Successful delivery system redesign requires a focus on secondary prevention (early detection and intervention), tertiary prevention (treating established disease to prevent deterioration), closing gaps in care, managing care transitions (e.g., from hospital to home), treating behavioral health issues, facilitating self-management and, if appropriate, offering palliative care. Home-based care is preferential to hospitals and skilled nursing facilities. Digital transformation, as exemplified by telehealth, potentially enhances timely access and intervention, and facilitates care coordination.
Digital transformation requires clinical information systems and decision support. Electronic medical records facilitate physician documentation, computerized physician order entry and closed-loop medication administration, provide clinical decision support and create a central repository for input by multiple providers.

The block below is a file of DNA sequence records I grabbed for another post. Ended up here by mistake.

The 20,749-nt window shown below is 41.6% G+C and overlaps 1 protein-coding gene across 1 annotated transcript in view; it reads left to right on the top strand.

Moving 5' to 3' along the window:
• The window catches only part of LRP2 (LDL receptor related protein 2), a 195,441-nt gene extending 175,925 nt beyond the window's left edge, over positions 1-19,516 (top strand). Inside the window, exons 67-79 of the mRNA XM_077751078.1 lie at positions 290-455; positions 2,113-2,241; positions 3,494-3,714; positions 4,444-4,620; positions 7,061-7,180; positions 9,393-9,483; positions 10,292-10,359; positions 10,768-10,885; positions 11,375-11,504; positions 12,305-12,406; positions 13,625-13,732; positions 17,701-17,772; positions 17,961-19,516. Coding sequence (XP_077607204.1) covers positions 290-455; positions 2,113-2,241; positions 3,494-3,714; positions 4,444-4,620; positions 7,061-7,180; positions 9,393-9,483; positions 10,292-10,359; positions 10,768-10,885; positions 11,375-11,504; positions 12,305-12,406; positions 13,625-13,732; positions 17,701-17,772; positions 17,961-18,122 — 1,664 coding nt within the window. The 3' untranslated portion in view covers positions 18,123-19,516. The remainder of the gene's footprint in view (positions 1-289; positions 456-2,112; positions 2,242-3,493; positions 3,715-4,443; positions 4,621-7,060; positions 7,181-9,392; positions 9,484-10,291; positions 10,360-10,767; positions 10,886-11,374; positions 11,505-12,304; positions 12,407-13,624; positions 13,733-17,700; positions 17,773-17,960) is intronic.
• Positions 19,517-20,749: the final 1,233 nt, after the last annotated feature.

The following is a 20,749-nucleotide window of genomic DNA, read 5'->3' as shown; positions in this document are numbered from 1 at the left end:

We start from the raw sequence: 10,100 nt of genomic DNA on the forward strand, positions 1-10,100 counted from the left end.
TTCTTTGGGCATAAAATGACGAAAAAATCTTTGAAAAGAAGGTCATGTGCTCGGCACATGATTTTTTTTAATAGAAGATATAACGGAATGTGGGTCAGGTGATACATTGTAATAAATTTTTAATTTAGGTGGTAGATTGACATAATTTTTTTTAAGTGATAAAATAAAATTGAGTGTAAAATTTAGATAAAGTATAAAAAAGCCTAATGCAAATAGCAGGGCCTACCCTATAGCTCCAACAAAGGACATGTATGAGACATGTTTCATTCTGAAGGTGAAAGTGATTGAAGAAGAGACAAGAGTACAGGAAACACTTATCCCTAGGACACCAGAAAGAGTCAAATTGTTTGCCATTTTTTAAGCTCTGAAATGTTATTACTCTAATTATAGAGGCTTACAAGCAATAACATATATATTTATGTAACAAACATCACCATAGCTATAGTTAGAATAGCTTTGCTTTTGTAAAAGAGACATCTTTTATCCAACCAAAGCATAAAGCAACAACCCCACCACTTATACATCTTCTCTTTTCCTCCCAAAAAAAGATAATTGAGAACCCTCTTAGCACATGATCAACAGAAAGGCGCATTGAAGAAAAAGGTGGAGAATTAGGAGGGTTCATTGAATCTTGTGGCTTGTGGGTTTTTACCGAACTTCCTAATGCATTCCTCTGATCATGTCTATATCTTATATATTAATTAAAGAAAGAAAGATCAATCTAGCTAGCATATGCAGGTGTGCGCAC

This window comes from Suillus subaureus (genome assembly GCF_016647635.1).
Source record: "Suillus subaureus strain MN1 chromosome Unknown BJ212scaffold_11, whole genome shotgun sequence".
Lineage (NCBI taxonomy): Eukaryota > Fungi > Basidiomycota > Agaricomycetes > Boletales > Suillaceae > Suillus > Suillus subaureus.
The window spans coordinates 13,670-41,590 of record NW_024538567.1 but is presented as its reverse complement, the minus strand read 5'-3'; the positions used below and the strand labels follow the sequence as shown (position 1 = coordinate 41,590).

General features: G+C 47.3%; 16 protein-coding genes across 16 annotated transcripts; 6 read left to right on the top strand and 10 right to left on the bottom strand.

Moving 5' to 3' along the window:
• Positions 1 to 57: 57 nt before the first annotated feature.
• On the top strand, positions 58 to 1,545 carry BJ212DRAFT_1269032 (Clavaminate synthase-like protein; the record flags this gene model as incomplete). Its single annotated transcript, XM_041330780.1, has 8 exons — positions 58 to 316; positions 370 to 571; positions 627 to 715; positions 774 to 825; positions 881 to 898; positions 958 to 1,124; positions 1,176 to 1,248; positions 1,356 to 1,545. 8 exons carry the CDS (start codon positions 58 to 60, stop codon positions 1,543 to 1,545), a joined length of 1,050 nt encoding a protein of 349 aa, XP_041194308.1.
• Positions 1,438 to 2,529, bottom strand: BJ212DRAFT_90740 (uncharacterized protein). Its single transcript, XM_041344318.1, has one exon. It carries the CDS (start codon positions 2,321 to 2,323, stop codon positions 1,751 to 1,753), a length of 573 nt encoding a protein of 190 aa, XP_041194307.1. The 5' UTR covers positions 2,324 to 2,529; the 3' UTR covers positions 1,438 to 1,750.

Systems have been and are being developed that integrate electronic medical records, claims and remote monitoring data, as well as social determinants of health. The latter include metrics related to healthcare access and quality, economic stability, education access and quality, neighborhood and social and community context. Algorithms driven by artificial intelligence and machine learning are being developed and applied to case management platforms and elsewhere to generate actionable insights.
In conclusion, we are at the beginning of digital transformation in healthcare. Chronic diseases account for a disproportionate amount of spending. Opportunities clearly exist to increase patient engagement, improve clinical workflow, and enhance clinical outcomes. Healthcare needs to become more efficient and effective for affordable sustainability. The alternative is likely Medicare-for-All or another single-payer initiative.